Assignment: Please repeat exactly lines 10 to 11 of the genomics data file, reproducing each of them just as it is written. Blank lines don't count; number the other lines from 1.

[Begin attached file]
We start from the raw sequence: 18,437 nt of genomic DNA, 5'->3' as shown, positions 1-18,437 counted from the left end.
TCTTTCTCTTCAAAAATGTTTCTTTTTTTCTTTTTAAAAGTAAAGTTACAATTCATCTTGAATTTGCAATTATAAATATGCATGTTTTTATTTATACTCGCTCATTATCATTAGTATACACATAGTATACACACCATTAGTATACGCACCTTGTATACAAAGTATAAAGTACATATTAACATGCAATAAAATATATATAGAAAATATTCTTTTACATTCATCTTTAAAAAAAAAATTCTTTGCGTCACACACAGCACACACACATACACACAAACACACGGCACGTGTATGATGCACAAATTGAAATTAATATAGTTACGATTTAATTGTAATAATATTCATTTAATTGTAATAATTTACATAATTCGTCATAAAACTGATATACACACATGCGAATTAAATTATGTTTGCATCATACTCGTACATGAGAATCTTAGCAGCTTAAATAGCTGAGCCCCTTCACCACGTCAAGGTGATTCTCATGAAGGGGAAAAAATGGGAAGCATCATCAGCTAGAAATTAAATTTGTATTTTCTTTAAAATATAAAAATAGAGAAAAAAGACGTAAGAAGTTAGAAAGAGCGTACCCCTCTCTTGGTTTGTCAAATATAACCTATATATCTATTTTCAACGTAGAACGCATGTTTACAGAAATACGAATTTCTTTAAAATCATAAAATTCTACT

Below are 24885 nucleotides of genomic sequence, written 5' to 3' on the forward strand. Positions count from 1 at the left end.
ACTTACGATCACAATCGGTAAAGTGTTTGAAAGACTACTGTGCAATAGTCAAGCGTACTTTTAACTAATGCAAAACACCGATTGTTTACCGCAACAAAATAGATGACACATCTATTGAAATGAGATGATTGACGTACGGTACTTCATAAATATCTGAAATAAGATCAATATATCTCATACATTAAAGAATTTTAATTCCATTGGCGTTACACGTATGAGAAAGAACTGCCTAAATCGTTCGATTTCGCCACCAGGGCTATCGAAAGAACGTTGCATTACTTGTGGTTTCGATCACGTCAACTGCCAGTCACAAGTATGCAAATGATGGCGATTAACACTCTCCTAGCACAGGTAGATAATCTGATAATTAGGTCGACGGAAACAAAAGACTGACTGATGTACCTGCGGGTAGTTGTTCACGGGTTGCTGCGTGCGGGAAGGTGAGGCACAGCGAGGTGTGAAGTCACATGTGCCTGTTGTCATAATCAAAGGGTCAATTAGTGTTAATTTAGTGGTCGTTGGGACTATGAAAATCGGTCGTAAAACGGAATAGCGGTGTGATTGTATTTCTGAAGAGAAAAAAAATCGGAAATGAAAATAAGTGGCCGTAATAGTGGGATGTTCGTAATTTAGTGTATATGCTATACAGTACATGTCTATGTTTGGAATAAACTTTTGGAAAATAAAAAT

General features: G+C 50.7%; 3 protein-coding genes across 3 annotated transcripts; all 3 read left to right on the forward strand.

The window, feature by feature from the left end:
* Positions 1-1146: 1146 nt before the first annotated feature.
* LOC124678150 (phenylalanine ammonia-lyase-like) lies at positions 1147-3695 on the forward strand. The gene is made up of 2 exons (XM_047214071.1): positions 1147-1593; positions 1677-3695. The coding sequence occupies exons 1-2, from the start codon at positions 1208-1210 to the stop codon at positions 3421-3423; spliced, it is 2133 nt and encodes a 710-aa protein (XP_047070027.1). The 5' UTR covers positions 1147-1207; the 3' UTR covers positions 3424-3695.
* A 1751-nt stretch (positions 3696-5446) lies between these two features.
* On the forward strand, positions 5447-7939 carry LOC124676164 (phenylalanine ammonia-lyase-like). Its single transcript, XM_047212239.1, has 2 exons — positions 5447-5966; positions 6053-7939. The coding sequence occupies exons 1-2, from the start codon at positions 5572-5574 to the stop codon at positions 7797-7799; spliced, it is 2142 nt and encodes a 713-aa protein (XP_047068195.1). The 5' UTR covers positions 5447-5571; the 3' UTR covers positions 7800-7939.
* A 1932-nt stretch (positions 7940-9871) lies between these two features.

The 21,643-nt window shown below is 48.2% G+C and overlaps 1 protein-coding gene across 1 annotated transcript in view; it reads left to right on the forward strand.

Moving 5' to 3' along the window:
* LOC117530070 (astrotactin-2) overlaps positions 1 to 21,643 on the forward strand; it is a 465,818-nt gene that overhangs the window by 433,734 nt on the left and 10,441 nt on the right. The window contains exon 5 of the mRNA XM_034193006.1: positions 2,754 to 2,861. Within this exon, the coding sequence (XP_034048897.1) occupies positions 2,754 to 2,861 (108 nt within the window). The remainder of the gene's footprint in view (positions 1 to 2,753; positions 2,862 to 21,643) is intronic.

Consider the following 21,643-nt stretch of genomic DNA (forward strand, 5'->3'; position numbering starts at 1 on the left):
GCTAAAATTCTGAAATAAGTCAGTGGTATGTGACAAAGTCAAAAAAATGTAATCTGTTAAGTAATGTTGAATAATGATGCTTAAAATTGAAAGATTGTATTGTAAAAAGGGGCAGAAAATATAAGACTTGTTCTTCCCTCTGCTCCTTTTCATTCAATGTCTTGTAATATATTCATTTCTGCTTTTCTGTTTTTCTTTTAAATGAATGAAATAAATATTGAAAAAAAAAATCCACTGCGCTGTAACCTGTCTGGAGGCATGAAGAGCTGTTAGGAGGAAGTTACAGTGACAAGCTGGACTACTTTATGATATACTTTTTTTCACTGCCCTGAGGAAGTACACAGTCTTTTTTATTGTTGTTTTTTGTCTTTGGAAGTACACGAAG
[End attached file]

* On the forward strand, positions 5447-7939 carry LOC124676164 (phenylalanine ammonia-lyase-like). Its single transcript, XM_047212239.1, has 2 exons — positions 5447-5966; positions 6053-7939. The coding sequence occupies exons 1-2, from the start codon at positions 5572-5574 to the stop codon at positions 7797-7799; spliced, it is 2142 nt and encodes a 713-aa protein (XP_047068195.1). The 5' UTR covers positions 5447-5571; the 3' UTR covers positions 7800-7939.
* A 1932-nt stretch (positions 7940-9871) lies between these two features.